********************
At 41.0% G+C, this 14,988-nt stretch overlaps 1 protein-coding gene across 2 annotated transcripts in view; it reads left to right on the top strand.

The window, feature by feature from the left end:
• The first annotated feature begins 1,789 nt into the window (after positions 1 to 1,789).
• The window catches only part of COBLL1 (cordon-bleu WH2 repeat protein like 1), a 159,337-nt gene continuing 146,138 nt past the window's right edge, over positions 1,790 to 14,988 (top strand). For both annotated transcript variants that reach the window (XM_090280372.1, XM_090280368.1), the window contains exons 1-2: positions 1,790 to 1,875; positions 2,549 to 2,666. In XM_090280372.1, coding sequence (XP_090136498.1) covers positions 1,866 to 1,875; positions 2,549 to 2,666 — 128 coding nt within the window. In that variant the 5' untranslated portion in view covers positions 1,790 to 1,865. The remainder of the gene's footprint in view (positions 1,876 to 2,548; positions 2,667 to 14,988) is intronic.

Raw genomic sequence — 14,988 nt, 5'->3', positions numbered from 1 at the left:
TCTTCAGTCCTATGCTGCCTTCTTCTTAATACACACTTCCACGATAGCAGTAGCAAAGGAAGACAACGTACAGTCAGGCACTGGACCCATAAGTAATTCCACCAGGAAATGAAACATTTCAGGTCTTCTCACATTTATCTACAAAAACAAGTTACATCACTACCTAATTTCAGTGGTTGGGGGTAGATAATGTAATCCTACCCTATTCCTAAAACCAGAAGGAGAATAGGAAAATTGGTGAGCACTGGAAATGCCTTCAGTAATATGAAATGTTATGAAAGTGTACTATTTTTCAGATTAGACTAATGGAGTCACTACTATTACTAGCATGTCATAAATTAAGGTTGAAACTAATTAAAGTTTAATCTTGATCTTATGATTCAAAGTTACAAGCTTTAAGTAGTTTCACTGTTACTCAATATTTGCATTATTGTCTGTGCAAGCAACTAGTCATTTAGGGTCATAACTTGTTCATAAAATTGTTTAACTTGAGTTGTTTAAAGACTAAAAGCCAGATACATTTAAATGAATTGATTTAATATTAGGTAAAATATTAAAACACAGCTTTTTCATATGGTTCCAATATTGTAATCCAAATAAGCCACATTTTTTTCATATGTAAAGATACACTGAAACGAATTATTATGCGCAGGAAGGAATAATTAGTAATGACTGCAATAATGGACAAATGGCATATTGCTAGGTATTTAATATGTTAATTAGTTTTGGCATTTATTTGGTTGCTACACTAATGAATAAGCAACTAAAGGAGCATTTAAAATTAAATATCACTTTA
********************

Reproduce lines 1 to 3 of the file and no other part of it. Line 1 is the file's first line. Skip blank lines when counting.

At 41.0% G+C, this 14,988-nt stretch overlaps 1 protein-coding gene across 2 annotated transcripts in view; it reads left to right on the top strand.

The window, feature by feature from the left end:
• The first annotated feature begins 1,789 nt into the window (after positions 1 to 1,789).